Maintenance pruning on pear trees

neptune24April 23, 2012

I have a couple of pear trees that are about 20 years old. I pruned them heavily at the beginning of March. They were a mess--I'm not sure they had ever been pruned before. I took a lot of branches off. Anyway, they look much better.

I've noticed that, now that the trees have leafed and fruited out, one of the branches is drooping down pretty severely. I thinned off some of the new pears, but it's still hanging down. Should I just let it hang down, or cut off part of the branch?

I've also noticed a lot of new shoots that are growing straight up. Can I pinch these off, or should I avoid all pruning when the tree is not dormant? I've noticed many small dead, black branches too (probably from the drought we've been having). Is it OK to remove these at any time?

Thanks for any info.

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IMHO, yes to pruning the dead ends, etc., during the growing season and cutting back the branch that is hanging too much.

    Bookmark   April 23, 2012 at 8:05AM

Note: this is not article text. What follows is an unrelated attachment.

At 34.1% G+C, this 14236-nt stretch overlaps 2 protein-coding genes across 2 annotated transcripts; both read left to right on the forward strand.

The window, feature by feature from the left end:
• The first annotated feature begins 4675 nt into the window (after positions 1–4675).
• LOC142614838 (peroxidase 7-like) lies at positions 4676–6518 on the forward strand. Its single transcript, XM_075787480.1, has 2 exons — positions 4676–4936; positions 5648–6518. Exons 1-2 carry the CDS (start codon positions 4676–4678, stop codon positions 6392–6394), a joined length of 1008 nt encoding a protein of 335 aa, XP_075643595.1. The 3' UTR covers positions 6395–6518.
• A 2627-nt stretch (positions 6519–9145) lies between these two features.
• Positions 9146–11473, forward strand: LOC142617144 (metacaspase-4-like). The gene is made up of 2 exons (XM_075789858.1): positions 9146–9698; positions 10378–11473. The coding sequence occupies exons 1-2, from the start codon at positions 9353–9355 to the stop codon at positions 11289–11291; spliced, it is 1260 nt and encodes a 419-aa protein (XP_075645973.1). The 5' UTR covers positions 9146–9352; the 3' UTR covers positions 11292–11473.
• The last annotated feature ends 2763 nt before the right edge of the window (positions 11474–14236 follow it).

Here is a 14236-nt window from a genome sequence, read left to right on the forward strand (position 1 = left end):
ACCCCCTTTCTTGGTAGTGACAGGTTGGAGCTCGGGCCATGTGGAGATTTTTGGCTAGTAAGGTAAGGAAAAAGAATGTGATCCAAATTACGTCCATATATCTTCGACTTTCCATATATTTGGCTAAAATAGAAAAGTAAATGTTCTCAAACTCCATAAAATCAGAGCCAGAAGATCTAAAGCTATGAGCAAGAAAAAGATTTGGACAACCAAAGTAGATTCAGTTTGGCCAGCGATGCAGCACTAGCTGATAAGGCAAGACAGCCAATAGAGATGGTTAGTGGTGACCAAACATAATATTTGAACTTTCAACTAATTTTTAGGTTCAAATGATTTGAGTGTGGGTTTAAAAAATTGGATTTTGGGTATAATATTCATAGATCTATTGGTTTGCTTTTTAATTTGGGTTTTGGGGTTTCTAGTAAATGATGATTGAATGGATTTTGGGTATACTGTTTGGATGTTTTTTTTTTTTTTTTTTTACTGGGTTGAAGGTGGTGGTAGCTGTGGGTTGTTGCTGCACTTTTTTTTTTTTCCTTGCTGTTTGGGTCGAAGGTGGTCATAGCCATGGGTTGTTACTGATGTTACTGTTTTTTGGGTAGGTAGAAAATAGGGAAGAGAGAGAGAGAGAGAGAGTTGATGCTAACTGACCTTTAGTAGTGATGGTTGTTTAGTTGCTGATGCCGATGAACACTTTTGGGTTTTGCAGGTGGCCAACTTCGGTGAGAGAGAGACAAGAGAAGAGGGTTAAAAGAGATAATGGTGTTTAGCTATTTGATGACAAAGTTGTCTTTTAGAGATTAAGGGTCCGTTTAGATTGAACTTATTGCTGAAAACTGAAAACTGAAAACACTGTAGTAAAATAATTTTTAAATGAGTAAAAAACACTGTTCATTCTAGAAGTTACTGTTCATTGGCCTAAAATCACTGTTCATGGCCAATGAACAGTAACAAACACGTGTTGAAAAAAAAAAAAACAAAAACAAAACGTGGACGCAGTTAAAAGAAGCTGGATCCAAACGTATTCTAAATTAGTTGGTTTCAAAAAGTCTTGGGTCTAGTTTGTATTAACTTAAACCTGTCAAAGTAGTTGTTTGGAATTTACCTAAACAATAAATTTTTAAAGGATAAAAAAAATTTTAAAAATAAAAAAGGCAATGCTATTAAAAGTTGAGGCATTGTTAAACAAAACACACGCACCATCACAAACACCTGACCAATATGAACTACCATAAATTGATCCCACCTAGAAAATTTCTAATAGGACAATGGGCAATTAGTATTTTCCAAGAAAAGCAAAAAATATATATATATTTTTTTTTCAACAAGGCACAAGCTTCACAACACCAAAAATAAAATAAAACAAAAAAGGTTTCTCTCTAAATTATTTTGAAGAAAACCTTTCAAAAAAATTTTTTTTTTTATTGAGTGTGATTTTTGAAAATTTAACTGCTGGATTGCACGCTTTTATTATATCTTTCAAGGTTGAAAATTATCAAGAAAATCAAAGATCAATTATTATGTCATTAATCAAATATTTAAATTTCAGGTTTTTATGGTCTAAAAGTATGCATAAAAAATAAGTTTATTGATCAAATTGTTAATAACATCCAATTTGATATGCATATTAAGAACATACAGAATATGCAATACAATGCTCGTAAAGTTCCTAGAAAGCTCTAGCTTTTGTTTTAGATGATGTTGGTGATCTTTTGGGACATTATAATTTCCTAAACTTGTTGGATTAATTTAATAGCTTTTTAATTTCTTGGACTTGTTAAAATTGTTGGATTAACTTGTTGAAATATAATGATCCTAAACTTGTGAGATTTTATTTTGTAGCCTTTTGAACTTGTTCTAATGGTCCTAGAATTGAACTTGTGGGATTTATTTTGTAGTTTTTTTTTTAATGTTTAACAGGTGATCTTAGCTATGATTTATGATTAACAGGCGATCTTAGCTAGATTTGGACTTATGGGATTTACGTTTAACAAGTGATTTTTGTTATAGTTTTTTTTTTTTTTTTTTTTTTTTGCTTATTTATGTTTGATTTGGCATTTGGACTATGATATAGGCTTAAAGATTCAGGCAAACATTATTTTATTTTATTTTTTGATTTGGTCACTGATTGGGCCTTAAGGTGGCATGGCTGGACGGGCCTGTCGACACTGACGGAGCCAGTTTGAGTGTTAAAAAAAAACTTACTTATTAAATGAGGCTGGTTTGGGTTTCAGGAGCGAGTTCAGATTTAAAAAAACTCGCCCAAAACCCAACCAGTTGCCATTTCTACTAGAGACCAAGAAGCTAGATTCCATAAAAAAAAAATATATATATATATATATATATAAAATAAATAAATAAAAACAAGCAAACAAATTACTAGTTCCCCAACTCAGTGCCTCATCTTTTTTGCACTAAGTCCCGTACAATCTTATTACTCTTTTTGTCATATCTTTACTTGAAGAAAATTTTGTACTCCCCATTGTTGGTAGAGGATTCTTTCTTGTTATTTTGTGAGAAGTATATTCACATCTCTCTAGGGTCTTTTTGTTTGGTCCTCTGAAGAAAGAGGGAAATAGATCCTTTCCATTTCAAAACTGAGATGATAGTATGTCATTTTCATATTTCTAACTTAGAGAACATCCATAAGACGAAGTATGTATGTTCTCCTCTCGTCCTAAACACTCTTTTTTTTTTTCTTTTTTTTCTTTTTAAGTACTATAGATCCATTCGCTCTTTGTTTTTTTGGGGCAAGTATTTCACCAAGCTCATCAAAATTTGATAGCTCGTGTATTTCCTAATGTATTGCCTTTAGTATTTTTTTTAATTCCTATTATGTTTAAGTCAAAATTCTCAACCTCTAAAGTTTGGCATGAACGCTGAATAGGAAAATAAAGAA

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I'd thin down to one pear per cluster, to one fruit every eight or so inches. You may have to remove all the pears in some clusters to achieve that. Pears will break, but they're not too fragile and the better reason for heavy thinning is to get superior fruit and to make it easier to care for the keepers.

The new shoots that are growing straight up are called water sprouts and should generally be removed right away, unless you need to bend one over as a replacement branch. Otherwise they'll just clog up the inside of the tree. Dead, diseased, damaged, and disoriented stuff should be fixed as soon as possible. You can do this any time.

In fact, it is common practice to summer prune many trees, especially once they are fully established, to reduce vigor and to control size and shape. No need to be afraid to do it.

    Bookmark   April 23, 2012 at 8:18AM
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Thanks for your very helpful responses, rdak and marknmt. I've been thinning out the new fruit, but if it's one pear every 8 inches, I may have to go even further. :) And since I accidentally pulled off half a dozen clusters while thinning today, now I don't feel so bad. ;)

    Bookmark   April 24, 2012 at 2:16AM
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Oh, one more thing. The two pear trees are about 30 feet tall. With my ladder, I can't really do anything above 10 feet (and often even that's a stretch), but hopefully what I'm doing is good enough. :)

    Bookmark   April 24, 2012 at 2:24AM
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Here in fireblight country, I avoid spring pruning of my pear trees. Summer, when it's dry is ok; & dormant pruning is fine too. I worry about fireblight entering cut branches in the spring, when we have fair amounts of rain.

    Bookmark   April 24, 2012 at 6:11AM